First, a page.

The players also create funeral announcements for the deceased. Using a third-party website called PosterMyWall, “they’ll take screenshots of the character and they’ll actually make a picture like an [announcement] and they’ll make up a life story,” Wooden said.

Members of All People’s Funeral Home of Atlanta Georgia and other Roblox funeral homes post announcements to TikTok to publicize their upcoming funerals and encourage people to solicit their services or join their staff. These posts are sometimes met with criticism.

“We had a video that we had posted and a lot of people like ‘ah that’s weird that you all letting the kids playing this,’ but it’s actually the kinda thing that the kids want,” Wooden said.

‘Playing dead’

While some may find it strange that children are hosting fake funerals online, it’s actually quite normal, according to Dr. Sachin Shah, a U.K. psychiatrist and founding member of the Gaming the Mind blog.

“Kids play, and they role-play, and they role-play a whole variety of scenarios,” Shah told the Daily Dot. “Death is just another part of the life span that kids do role-play.”

Shah notes that such play is so common that there’s a term for it that you are probably already familiar with, even if it only now just crossed your mind: “playing dead.”  

“Roblox clearly has just given people tools to take it to the next level of having a very well kitted out funeral home instead of just having a cardboard box for a coffin, which maybe kids would do,” Shah explained.

Shah also said that role-playing death is actually beneficial, especially for kids facing death or bereavement. 

“Play helps kids just practice for the real deal,” he said. “You might imagine that the kids on Roblox, having done all these funerals, are going to cope a whole lot better at a real funeral than for a kid who a funeral is a complete mystery, and they don’t know what to expect.” 

Because of these benefits, child therapists are following their patients to virtual landscapes. 

“It used to be that you’d give them dolls, you’d give them puppets, you’d give them a sandbox—but therapists are using things like bespoke software or Minecraft to play out these kinds of scenes,” Shah said. “That’s just going to be a sign of the times because kids now are very good at using computer games, so why not engage with them on that basis?”

Several of the children Wooden games with have told him that he’s helped take away their fear of death. One boy started playing with Wooden for that particular reason. The 10-year-old allegedly helps out his parents at their family-owned funeral home in New York.

The boy allegedly told Wooden that he has to fold blankets and that he gets scared when he has to see dead bodies with his father. Wooden assigned him the task of embalmment to get him comfortable with what he would have to do at home. 

“That young boy, now he actually goes to his father and helps him fix up the little casket with the people in there,” Wooden said.

Beyond teaching them how to cope with death, Wooden’s funeral game has a large impact on the players’ lives. 

“I know so many kids that have DMed me telling me ‘thank you for doing this, this is a job that I really wanted to do’ and ‘you really inspired me to do this job and inspired me to continue to love this job,’” Wooden said. “It makes me want to do even more for them.”

Working to the bone

They love playing so much that they were frustrated when a bug forced Roblox to shut down for almost four days starting Oct. 28, which is believed to be the longest outage in the platform’s history. The kids conduct themselves like professionals, so they were concerned about having to push back funerals and viewings and potentially upsetting grieving families. 

“I just try to keep them boosted and I was like for the time being just get some more funerals and start planning,” Wooden said. He also offered them extra “role-play money” to get them to focus on planning upcoming funerals instead of the fact that they couldn’t play.

Role-play money is not the official currency of Roblox; in fact, it doesn’t exist in the game at all. The official currency of Roblox is Robux. Robux have to be purchased with real-world dollars, and prices range from 99 cents for 80 to $99.99 for 10,000. Role-play money is currency exclusive to Wooden’s staff that he invented to make the role-play experience more real.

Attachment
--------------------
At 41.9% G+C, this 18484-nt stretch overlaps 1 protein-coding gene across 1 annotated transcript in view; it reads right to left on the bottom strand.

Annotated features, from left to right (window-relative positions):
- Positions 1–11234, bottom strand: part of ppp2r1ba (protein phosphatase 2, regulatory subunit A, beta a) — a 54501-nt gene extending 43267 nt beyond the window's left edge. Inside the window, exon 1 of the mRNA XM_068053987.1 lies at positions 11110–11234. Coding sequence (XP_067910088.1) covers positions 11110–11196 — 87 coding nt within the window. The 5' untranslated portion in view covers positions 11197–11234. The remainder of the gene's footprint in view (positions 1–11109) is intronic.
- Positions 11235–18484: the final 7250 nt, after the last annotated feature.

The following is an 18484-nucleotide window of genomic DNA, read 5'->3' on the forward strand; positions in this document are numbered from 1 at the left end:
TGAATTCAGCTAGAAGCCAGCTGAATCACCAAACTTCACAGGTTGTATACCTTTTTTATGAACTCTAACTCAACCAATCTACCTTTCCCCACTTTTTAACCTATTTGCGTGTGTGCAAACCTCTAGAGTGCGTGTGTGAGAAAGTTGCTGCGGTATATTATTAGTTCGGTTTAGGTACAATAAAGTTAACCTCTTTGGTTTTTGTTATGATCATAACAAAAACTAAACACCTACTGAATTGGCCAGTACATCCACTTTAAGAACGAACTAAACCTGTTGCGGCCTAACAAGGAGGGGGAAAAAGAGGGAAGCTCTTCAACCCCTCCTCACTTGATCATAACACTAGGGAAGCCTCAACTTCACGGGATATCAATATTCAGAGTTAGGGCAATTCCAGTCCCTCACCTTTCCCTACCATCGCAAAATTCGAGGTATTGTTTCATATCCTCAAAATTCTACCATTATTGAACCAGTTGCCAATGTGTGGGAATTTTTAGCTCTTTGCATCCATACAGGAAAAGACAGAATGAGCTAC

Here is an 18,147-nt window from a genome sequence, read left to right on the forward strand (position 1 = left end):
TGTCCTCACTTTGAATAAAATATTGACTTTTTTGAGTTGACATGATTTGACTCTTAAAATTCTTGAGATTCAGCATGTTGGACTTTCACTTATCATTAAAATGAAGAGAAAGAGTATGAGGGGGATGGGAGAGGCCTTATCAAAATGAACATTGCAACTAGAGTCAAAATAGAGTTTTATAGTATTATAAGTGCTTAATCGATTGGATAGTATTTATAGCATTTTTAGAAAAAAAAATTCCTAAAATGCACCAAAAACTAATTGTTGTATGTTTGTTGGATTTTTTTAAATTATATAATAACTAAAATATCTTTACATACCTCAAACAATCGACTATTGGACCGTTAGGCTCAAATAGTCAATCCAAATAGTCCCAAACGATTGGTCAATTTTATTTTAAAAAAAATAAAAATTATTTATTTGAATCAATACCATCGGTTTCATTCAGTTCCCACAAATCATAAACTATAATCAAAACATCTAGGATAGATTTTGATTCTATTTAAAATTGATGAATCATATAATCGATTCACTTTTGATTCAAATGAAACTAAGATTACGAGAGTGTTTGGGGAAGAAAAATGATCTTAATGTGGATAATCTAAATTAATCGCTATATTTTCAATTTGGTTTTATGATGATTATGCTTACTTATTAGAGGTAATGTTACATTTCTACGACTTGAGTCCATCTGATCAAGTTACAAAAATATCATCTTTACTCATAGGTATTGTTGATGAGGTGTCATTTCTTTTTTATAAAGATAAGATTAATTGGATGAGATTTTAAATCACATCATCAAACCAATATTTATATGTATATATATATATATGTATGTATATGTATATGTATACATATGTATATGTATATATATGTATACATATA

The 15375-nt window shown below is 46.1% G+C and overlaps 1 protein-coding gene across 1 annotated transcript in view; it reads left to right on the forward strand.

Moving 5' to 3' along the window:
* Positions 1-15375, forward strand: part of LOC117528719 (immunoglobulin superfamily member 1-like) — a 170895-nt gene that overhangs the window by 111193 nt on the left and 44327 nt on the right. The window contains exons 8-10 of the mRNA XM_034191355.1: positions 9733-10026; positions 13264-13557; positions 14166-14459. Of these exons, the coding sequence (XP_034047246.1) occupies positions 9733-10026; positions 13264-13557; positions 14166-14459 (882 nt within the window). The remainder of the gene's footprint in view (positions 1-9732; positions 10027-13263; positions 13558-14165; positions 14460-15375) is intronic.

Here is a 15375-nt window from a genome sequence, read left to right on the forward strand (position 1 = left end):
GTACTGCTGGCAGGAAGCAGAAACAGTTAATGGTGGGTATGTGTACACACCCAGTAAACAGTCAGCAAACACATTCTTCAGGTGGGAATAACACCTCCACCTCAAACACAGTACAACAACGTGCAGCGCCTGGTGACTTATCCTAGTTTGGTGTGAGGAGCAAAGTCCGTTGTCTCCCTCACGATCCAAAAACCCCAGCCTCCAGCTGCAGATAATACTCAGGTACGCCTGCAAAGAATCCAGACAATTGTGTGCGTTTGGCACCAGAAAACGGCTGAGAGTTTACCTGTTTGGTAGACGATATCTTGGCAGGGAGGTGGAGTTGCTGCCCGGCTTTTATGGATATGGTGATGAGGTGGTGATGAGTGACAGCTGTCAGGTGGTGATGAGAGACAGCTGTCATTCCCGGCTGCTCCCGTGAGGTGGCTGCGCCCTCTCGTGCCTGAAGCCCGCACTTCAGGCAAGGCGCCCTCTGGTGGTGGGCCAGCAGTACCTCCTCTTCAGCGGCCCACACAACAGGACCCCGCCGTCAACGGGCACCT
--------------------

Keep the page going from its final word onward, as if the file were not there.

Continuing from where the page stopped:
“They get paid 500 RP a week so they can like go pay their light bill,” Wooden said. The kids also have to pay phone and car insurance bills, among others. “I’m actually getting them ready for the real world with the things that they have to do and getting paid. It’s actually a learning experience for them while they are having fun.”

In addition to offering greater compensation to cheer the kids up, Wooden also made the ultimate sacrifice: death. On Oct. 27, Wooden’s Roblox character, Dr. Jamie Green, died due to COVID-19 complications.

“I killed my Roblox character because I wanted them to do him right,” Wooden said. “This was when the shutdown came and I was like I’m just gonna kill my Roblox character and I want y’all to do this and I want y’all to plan his funeral to see if yall still got what y’all got.”

Wooden allowed the boy whose family owns a funeral home to handle his character’s services. He opened up Mourning Glory Funeral Home and held services for Green on Nov. 6. Wooden attended the service with a different avatar to maintain the integrity of the role-play.

Unfortunately, Green’s funeral did not go as well as planned because there were a lot of new members in attendance. However, the group has hosted seven funerals since then and is steadily improving. 

“They are actually in more training we’ve been giving them, so they’re pretty much getting better at it now,” Wooden said. “They have improved a lot over those couple of weeks.”

Wooden is very proud of his staff members and their growth. “At the end of this year, in January, we will have a graduation for the ones that have really been putting up the work,” Wooden said. “I actually go log into their account and I’ll buy some Robux for them. I’ll buy them 400 Robux and I’ll tell them ‘Good job. You all can do this.’” 

There are typically 10 graduates a year, but there will be 15 this year because so many new members have joined the role-play.

“This organization, it’s not going anywhere,” Wooden said. “It’s gonna get even bigger because as soon as [the members] turn 16, they can work with [Wooden and his friends] and they’ll help the other kids out with their projects.”

Wooden said he spends about five hours a day, five days a week working on the role-play. He could be doing many other things with his time now that the world is no longer under lockdown, but the role-plays are a labor of love. 

“I just love those kids so much,” he said. “They are so funny. They bring me joy when I’m having a bad day and I bring them joy when they’re having a bad day. I love those kids with all my heart … I wouldn’t change my thing that I’m doing for the world.”

Read the rest of the Death on the internet series

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*First Published: Dec 23, 2021, 4:00 am CST